Living in Zinn: Breaking Gender Stereotypes in Design
I have never been very good at being girly. I'm not a fan of pink, I own ONE skirt, and really can find better ways to torture myself than to wear heels. I'm not much of a tomboy either. I like make up and found that all my tomboy friends liked to playfully punch me. Yeah, um... no thanks. I don't think in gender stereotypes, and it took until I was in my 20's to truly understand the existence of "gender roles".
It hit me when I attended college for interior design. I walked in on the first day of interior design class, and... all girls. Where were the guys? Right... they're in the architecture classes. Eventually a couple guys joined the class (some straight and some gay- let's break that stereotype right here). But, it was for the most part, a feminine make up.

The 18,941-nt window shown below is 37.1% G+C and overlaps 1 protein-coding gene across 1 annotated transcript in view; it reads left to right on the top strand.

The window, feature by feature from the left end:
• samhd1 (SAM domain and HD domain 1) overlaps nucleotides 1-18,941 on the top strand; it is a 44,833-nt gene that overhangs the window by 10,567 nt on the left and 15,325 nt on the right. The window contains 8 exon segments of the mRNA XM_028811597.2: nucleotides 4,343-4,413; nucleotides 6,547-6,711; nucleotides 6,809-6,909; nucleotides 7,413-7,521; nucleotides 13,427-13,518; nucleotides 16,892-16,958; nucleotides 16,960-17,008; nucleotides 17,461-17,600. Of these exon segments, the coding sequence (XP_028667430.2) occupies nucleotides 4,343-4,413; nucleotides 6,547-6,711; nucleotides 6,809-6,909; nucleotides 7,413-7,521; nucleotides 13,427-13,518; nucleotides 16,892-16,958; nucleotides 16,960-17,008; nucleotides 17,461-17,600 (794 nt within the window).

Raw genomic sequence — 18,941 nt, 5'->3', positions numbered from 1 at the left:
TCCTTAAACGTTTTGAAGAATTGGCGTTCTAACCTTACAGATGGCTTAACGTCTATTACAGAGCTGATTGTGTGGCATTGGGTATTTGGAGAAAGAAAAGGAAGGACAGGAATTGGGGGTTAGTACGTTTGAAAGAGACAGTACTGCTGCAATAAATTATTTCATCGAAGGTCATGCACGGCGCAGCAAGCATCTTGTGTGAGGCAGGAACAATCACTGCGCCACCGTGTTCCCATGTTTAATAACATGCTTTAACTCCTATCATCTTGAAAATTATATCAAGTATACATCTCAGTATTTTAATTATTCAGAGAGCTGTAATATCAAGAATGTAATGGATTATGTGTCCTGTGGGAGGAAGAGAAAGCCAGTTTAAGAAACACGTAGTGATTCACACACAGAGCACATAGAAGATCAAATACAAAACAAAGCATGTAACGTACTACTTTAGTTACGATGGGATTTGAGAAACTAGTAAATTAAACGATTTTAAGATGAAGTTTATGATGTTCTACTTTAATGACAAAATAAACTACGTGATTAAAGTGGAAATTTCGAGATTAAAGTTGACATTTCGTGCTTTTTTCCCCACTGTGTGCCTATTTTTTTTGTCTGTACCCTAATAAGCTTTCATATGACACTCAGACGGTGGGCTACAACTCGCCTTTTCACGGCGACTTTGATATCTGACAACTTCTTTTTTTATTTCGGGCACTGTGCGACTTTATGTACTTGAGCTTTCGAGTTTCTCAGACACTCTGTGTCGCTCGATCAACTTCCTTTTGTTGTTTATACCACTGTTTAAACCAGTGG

Once I married, I realized that I would automatically be paired up with the wives, and my husband with the men. It didn't matter that I often felt more comfortable with the men. I hear comments like "us girls" and cringe. Why must we divide ourselves so much?
And, here's where the title of this post comes in. A dear, talented colleague of mine (Drew Zinn of Zinn Design) often breaks the mold of what is "expected". He recently featured the color pink in his blog, with the title "Handsome in Pink", and completely shattered the idea that pink is a color for women with this stunning, masculine design:
Once again, he broke the mold. Drew didn't even hesitate to name pink his color of the month and work it into a masculine design. So, inspired by Drew, I thought we could take some time to throw out the gender stereotypes. Guys, if you like a little sparkle, go with a sparkle. Ladies, if you like clean lines, leather, and black, go for it! Don't ever let your gender dictate who you are.
Come back to us soon, Drew! We love you!